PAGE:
A message from Fairfax Democrats Chair Dan Lagana:
“When they go low, we go high.” Now, thanks to our very own Del. Mark Keam (D-35), Sen. Chap Petersen (D-S-34) and several other local leaders, this inspirational mantra has a new and very direct political meaning. For by “go high,” Keam means that those of us who oppose development of two massive 42-inch fracked gas pipelines in some of the most beautiful and mostly untouched land in Virginia must take the fight all the way up high in Virginia government.
The opposition to the Mountain Valley Pipeline, so cynically referred to as “MVP” by Dominion Energy, is broad and deep across the Commonwealth. The reason – and the reason why we here in Fairfax must lend our voices to the opposition — is quite simple.
“Water is life,” a Roanoke resident pointed out earlier this week, and that means life right here in Fairfax. As property values, tourism, tax revenues and the quality of drinking water may decline as a result of pipeline construction, the economic impact ripples may be felt all across the state. And the potential danger to the environment is, especially with respect to pipe breakage and leaks, more than simply theoretical.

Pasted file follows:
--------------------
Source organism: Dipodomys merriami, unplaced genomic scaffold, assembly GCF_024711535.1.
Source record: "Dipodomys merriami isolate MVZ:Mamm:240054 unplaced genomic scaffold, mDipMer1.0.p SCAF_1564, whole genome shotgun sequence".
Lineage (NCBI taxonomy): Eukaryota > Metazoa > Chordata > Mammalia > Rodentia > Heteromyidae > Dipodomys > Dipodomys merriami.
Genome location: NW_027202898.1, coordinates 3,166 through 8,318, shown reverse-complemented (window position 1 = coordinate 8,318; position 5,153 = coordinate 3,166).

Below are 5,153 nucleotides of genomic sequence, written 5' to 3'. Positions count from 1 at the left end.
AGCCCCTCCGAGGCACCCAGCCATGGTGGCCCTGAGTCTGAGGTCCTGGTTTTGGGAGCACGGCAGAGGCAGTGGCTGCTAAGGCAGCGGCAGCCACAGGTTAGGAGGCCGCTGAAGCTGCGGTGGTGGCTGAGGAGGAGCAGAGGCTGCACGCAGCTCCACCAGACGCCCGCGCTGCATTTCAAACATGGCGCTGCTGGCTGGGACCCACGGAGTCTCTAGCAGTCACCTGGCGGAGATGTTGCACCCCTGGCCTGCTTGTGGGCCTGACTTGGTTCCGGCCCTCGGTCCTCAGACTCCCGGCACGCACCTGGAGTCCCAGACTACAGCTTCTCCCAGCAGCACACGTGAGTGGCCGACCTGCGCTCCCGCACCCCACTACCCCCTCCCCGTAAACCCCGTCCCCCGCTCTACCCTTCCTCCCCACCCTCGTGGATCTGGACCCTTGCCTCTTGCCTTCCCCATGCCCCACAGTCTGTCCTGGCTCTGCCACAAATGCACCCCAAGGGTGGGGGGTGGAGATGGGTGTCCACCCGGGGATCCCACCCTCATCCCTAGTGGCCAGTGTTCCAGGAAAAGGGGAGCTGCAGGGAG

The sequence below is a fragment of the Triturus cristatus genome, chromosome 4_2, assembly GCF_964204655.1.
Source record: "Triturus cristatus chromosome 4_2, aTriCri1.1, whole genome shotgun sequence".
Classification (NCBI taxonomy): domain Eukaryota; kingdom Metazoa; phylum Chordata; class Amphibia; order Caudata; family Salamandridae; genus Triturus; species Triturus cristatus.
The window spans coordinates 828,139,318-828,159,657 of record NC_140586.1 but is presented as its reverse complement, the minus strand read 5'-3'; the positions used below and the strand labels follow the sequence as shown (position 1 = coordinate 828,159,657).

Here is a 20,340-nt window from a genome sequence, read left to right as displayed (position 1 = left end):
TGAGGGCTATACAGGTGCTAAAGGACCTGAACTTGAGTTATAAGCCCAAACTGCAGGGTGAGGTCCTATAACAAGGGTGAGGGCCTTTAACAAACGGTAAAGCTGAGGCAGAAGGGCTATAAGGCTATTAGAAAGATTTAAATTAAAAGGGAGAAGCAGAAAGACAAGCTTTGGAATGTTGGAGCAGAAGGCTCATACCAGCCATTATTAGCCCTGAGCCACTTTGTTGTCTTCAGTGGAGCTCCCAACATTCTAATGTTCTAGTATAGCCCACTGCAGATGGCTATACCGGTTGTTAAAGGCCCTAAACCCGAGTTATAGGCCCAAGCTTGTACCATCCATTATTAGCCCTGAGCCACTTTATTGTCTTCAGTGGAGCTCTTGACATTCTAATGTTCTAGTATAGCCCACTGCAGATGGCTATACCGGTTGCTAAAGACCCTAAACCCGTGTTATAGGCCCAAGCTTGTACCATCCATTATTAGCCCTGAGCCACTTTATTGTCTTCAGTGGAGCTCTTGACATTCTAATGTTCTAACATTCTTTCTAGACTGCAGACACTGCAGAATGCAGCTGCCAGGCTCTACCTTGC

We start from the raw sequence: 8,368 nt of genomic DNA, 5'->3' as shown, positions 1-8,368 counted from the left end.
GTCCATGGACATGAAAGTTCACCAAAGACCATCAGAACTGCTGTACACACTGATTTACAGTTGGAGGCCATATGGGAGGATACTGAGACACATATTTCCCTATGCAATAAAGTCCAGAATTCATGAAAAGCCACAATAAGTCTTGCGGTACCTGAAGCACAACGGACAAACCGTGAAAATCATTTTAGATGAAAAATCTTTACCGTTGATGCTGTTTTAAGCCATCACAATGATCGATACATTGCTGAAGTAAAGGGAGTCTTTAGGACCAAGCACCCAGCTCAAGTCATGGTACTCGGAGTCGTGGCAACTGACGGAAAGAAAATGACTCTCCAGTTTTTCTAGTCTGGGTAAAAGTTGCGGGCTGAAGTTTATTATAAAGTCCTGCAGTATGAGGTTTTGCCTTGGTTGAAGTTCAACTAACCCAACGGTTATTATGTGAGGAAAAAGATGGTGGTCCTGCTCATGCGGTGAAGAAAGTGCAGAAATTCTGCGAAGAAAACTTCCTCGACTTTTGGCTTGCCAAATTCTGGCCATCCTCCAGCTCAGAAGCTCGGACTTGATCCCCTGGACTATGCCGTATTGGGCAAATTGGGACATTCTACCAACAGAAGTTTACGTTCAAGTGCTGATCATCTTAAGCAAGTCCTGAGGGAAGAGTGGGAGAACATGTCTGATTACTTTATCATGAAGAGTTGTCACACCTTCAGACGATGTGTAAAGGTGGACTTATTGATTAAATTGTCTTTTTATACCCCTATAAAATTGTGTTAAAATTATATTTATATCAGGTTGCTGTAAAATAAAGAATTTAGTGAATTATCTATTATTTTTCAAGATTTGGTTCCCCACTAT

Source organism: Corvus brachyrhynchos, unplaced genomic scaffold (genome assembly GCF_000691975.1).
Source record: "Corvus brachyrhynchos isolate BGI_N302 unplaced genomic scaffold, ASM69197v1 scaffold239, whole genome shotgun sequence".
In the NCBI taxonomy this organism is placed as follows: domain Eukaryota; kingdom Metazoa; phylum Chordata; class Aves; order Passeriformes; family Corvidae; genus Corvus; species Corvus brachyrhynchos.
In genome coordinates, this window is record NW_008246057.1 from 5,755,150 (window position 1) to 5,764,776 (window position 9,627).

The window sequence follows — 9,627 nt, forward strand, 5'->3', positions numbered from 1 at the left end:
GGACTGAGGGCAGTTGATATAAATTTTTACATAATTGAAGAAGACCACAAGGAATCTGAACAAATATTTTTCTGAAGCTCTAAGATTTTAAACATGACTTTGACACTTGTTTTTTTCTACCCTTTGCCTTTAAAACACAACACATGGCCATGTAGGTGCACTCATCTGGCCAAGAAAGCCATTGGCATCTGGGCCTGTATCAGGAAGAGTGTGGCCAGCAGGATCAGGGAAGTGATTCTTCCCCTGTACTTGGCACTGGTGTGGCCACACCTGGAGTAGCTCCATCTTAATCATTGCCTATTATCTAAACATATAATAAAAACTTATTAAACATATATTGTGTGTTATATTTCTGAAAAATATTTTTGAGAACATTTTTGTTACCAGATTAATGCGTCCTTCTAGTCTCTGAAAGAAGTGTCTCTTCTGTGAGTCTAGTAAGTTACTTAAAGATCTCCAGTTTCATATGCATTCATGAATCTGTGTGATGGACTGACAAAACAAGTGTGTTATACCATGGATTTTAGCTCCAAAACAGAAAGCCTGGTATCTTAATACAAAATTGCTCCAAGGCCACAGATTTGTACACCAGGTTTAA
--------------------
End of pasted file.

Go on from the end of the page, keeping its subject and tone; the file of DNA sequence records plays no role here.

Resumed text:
Let’s reclaim the word MVP and bestow it upon the citizens – property owners who have suffered serious health effects simply by daring to protecting their land against corporate might by camping out in trees in the direct path of the pipeline. By their silent protest they are sending a very loud message that should resonate with everyone who cares even a little bit about transparency in government and fairness to property owners and local residents.
It’s quite simple, really: The Commonwealth of Virginia should not be a willing party to the violent destruction of 303 miles of beautiful, historic, and fragile public and private land.
NOTE: At a recent rally, a large number of local elected Democratic representatives, among them Sen. Chap Petersen; and Reps. Danica Roem, Alfonso Lopez, Marcus Simon, and Mark Levine, protested the pipeline development project.
Wednesday, May 9, 2018
3 p.m. to 4:30 p.m.
Northern Virginia Community College
Ernst Community Cultural Center
8333 Little River Turnpike
Annandale, VA 22003
Click here to read the press release